These aren’t the dog days of summer yet, but it’s certainly been hot enough during the past couple of months to qualify. With this May ranked as the fourth-hottest by the National Oceanic and Atmospheric Administration, the heat hit sooner than many expected.
With only 10 days during the entire month below 80 degrees and six days topping 90 degrees, May in Martinsville was muggy.
So what? It’s hot. Big deal. In Southwestern Virginia, there are a million ways to beat the heat. There are multiple swimming pools, a scenic lake at Fairy Stone State Park and air conditioning in most houses, businesses and vehicles. If someone gets too hot, it shouldn’t be such an issue to cool off, right? Well, not exactly.
Heat, which seems like a simple thing to avoid in today’s world, is a silent slayer. In fact, it’s the No. 1 weather-related killer — and that’s not just during these past couple of months, it’s for the past 30 years.
In a three-decade time period, ranging from 1988 to 2018, overexposure to heat caused an average of 136 deaths a year, according to the National Weather Service. That’s compared to oftentimes more publicized weather-related fatalities such as floods and tornadoes, which respectively came in at No. 2 and No. 3, with averages of 80 and 69 deaths a year.
In 2018, the National Weather Service reported that 108 deaths resulted from overexposure to heat.
At Sovah-Martinsville, a dozen people have entered the emergency room since the start of the year seeking treatment for heat-related cases.
“Generally, peak times for heat-related visits to our ER are at the end of July and August,” said Elizabeth Harris, director of marketing.
When temperatures rise, so do heat-related risks. While venturing outside for a few minutes likely won’t cause harm, staying in the hot sun for an extended period of time causes problems.
“Overexposure to heat can be incredibly dangerous, especially for children and the elderly. With summer in full swing and our area experiencing high temperatures, it’s essential that we’re all heat smart. This means taking steps to prevent overexposure and learning to recognize and respond to the signs of heat stroke,” said Dr. Edna Gordon, an emergency room physician at Sovah-Martinsville.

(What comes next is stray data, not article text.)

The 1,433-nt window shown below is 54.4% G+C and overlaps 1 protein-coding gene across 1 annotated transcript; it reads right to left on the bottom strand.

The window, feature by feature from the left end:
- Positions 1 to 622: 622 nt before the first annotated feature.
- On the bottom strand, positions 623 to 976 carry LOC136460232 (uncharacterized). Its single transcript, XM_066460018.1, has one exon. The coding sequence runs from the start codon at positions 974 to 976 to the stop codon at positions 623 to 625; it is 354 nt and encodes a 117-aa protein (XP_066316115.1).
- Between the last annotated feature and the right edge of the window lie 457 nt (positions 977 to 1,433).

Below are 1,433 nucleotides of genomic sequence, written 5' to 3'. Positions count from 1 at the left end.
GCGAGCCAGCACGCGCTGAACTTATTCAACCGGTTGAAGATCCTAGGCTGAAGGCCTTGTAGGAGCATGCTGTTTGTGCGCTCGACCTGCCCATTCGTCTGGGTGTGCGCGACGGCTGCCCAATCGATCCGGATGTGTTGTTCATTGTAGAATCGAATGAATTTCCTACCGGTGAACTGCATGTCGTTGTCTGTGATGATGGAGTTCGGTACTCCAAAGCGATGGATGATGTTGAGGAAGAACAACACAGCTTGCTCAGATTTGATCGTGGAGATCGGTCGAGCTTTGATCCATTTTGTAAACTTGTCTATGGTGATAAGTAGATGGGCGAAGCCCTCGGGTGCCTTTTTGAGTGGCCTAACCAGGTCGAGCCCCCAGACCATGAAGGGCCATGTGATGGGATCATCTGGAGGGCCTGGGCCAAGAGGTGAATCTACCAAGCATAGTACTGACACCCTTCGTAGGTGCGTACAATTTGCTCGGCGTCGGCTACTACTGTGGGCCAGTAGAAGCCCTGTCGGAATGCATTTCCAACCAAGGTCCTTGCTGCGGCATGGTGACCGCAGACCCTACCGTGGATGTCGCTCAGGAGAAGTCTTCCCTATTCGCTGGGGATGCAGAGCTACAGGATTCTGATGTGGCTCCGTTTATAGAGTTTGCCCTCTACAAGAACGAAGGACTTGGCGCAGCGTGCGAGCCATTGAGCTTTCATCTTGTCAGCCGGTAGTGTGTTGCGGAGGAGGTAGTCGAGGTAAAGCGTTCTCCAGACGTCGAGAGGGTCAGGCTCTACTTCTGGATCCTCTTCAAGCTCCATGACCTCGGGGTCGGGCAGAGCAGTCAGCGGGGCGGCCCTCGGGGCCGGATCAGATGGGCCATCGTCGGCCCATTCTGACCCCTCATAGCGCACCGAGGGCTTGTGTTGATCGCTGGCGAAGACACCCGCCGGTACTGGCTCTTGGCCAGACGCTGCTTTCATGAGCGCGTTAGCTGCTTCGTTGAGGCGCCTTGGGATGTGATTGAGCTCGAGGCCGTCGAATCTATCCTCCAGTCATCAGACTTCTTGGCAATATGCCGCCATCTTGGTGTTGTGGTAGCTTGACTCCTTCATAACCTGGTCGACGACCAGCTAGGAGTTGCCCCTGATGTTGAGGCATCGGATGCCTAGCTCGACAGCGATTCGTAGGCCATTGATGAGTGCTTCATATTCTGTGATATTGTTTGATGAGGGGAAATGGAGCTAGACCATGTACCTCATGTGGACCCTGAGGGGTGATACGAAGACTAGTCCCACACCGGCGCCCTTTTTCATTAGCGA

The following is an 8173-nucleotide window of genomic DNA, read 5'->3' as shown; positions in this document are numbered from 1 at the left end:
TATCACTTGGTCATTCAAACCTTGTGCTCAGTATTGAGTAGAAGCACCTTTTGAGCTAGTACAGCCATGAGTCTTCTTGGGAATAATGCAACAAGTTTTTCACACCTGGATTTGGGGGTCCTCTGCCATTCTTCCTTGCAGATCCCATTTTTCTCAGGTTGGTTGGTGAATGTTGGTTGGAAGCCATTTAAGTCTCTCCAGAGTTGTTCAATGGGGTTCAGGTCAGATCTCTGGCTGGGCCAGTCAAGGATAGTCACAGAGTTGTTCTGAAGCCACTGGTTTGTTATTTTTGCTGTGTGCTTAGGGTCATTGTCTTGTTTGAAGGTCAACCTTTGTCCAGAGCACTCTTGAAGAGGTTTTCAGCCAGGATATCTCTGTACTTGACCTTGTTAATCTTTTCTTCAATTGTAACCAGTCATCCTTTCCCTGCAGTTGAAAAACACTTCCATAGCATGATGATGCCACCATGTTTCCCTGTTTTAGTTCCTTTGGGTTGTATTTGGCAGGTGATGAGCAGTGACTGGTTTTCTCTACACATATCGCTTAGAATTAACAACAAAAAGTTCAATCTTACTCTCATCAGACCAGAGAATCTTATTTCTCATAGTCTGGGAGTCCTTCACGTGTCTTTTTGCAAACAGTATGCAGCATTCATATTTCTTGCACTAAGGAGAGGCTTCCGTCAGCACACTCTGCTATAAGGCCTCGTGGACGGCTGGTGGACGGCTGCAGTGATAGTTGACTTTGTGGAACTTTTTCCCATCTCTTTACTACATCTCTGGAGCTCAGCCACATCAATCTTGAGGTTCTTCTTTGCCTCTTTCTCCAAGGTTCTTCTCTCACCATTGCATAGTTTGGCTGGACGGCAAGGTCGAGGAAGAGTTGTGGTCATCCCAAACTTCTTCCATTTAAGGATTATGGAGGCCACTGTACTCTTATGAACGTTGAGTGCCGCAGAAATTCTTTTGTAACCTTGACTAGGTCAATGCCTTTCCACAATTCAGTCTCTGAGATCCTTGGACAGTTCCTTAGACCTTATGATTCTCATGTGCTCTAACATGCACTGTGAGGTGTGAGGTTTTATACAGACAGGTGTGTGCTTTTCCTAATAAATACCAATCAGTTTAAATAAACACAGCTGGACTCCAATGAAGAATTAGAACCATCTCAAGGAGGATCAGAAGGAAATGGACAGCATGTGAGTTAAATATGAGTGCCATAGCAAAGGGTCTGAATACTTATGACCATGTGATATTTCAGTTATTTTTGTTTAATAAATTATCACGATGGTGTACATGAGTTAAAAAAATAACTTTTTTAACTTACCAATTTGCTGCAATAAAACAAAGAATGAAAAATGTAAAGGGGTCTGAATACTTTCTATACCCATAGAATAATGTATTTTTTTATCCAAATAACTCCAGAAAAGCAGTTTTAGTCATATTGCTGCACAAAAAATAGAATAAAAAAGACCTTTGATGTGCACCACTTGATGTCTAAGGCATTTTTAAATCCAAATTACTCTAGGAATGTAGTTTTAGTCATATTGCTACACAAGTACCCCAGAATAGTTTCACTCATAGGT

Gordon encouraged those venturing outside – especially at peak heat hours from 11 a.m. to 2 p.m. – to be aware of temperatures and humidity levels and to modify their activities appropriately. Wearing loose-fitting, lightweight and light-colored clothing also reduces a person’s chances of overheating.
It’s also a good idea to stay hydrated, but not by drinking sugary sodas or that local staple, sweet tea. Alcohol should also be left off of the hydration preparation kit, as it can impair the body’s ability to regulate temperature. Water is a good choice any time, any day, but low-sugar and no-sugar fluids also provide relief.
Dr. Gordon also suggested that people stay in relatively cool areas, even when outside, and that they avoid hot, enclosed places, such as cars and garages.
A parked car could be just as dangerous for a pet as it could be for a person. Catherine Gupton, facility manager at the SPCA of Martinsville-Henry County, encouraged people to take special heat-related precautions for their animals this summer.
“Temperatures in cars can rise really rapidly,” Gupton said. “Several vets and even the shelter did it last year, where someone sits in the car without it running to show how quick it can heat up. It gets well over 90 degrees when the air’s not moving. If your dog is confined, there’s no way for them to escape the heat.”
There’s no magical temperature at which dogs or cats start to overheat. As a general rule, Gupton said that if it’s too hot for a person, it’s too hot for a pet.
“It’s really subjective,” Gupton said. “It depends on the size of the animal, the weight of the animal and what kind of fur it has.”
If a pet owner can takes an animal inside where there’s air conditioning, that’s best. For those who aren’t able to do that, there are a number of provisions they can set up outside, including ample shaded areas provided by trees and shrubs and a stable shelter with ventilation. To help generate airflow, many pet owners elevate a shelter, allowing air to pass underneath. Animals also need access to fresh, cool, clean water.
If exposed to high temperatures for too long, dangers could occur for both people and pets.
According to Gordon, heat stroke, a form of hyperthermia with accompanying physical and neurological symptoms, is different from heat exhaustion, a less-severe form of hyperthermia. Heat stroke is a true medical emergency that can be fatal if not quickly and appropriately treated.
Signs of overexposure to heat in humans include pale, clammy skin, muscle cramps, headache, feeling tired and weak, nausea or vomiting, confusion or disorientation and becoming semiconscious or passing out.
Those experiencing heat-induced illnesses are encouraged to get out of the sun immediately, apply water to help cool off, apply ice to the neck or armpits where large blood vessels are close to the surface, remove heavy clothing and seek relief in cool bodies of water, like a swimming pool or a cold bathtub or shower.
For animals, the signs of heat overexposure are different than they are for humans. Furry friends often experience excessive panting, difficulty breathing, an increased heart rate, drooling, weakness, lethargy and collapse. Seizures and vomiting may also occur, but are rare.
Gupton encouraged pet owners to take their animals to a veterinarian if they note signs of heat overexposure. They may also apply cool, wet cloths to their animal’s body, specifically on the neck, paw pads and ears.
“You never want to just drop an animal in a real cold bath,” Gupton said. “It could shock them.”
Amie Knowles can be reached at firstname.lastname@example.org